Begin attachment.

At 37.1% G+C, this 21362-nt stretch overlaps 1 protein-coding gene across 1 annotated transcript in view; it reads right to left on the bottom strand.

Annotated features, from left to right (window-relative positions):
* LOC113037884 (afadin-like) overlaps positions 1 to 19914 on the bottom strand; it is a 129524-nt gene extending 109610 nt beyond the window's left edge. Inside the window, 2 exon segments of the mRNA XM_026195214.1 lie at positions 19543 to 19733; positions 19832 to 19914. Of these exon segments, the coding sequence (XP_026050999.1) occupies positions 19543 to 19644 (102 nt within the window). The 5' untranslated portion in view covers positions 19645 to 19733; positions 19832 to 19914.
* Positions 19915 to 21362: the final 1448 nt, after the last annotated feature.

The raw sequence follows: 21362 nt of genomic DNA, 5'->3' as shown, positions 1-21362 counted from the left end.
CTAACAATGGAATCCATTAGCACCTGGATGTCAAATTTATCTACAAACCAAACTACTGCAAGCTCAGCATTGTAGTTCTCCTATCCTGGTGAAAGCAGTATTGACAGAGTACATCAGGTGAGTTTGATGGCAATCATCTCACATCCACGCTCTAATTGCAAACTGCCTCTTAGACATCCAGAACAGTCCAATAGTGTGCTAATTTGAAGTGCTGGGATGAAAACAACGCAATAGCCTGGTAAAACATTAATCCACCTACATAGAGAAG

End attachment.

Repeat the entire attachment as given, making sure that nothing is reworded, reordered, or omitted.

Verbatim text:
At 37.1% G+C, this 21362-nt stretch overlaps 1 protein-coding gene across 1 annotated transcript in view; it reads right to left on the bottom strand.

Annotated features, from left to right (window-relative positions):
* LOC113037884 (afadin-like) overlaps positions 1 to 19914 on the bottom strand; it is a 129524-nt gene extending 109610 nt beyond the window's left edge. Inside the window, 2 exon segments of the mRNA XM_026195214.1 lie at positions 19543 to 19733; positions 19832 to 19914. Of these exon segments, the coding sequence (XP_026050999.1) occupies positions 19543 to 19644 (102 nt within the window). The 5' untranslated portion in view covers positions 19645 to 19733; positions 19832 to 19914.
* Positions 19915 to 21362: the final 1448 nt, after the last annotated feature.

The raw sequence follows: 21362 nt of genomic DNA, 5'->3' as shown, positions 1-21362 counted from the left end.
CTAACAATGGAATCCATTAGCACCTGGATGTCAAATTTATCTACAAACCAAACTACTGCAAGCTCAGCATTGTAGTTCTCCTATCCTGGTGAAAGCAGTATTGACAGAGTACATCAGGTGAGTTTGATGGCAATCATCTCACATCCACGCTCTAATTGCAAACTGCCTCTTAGACATCCAGAACAGTCCAATAGTGTGCTAATTTGAAGTGCTGGGATGAAAACAACGCAATAGCCTGGTAAAACATTAATCCACCTACATAGAGAAG